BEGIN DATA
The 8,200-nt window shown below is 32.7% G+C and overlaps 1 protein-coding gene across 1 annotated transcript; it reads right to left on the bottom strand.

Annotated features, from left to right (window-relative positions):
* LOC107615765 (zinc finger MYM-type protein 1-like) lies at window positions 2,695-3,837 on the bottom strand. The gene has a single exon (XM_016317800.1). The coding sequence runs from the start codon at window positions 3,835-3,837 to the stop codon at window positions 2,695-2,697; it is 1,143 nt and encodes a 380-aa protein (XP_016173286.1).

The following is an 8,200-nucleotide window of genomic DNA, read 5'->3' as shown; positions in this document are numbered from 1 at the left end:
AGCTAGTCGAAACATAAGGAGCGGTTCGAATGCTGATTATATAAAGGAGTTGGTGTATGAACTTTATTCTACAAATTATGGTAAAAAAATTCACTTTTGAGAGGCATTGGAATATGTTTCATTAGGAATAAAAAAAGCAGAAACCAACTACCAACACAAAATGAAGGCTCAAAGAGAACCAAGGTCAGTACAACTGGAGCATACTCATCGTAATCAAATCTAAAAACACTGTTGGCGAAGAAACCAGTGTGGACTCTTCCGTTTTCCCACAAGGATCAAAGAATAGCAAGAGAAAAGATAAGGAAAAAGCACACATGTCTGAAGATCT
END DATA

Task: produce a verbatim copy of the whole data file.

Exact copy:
The 8,200-nt window shown below is 32.7% G+C and overlaps 1 protein-coding gene across 1 annotated transcript; it reads right to left on the bottom strand.

Annotated features, from left to right (window-relative positions):
* LOC107615765 (zinc finger MYM-type protein 1-like) lies at window positions 2,695-3,837 on the bottom strand. The gene has a single exon (XM_016317800.1). The coding sequence runs from the start codon at window positions 3,835-3,837 to the stop codon at window positions 2,695-2,697; it is 1,143 nt and encodes a 380-aa protein (XP_016173286.1).

The following is an 8,200-nucleotide window of genomic DNA, read 5'->3' as shown; positions in this document are numbered from 1 at the left end:
AGCTAGTCGAAACATAAGGAGCGGTTCGAATGCTGATTATATAAAGGAGTTGGTGTATGAACTTTATTCTACAAATTATGGTAAAAAAATTCACTTTTGAGAGGCATTGGAATATGTTTCATTAGGAATAAAAAAAGCAGAAACCAACTACCAACACAAAATGAAGGCTCAAAGAGAACCAAGGTCAGTACAACTGGAGCATACTCATCGTAATCAAATCTAAAAACACTGTTGGCGAAGAAACCAGTGTGGACTCTTCCGTTTTCCCACAAGGATCAAAGAATAGCAAGAGAAAAGATAAGGAAAAAGCACACATGTCTGAAGATCT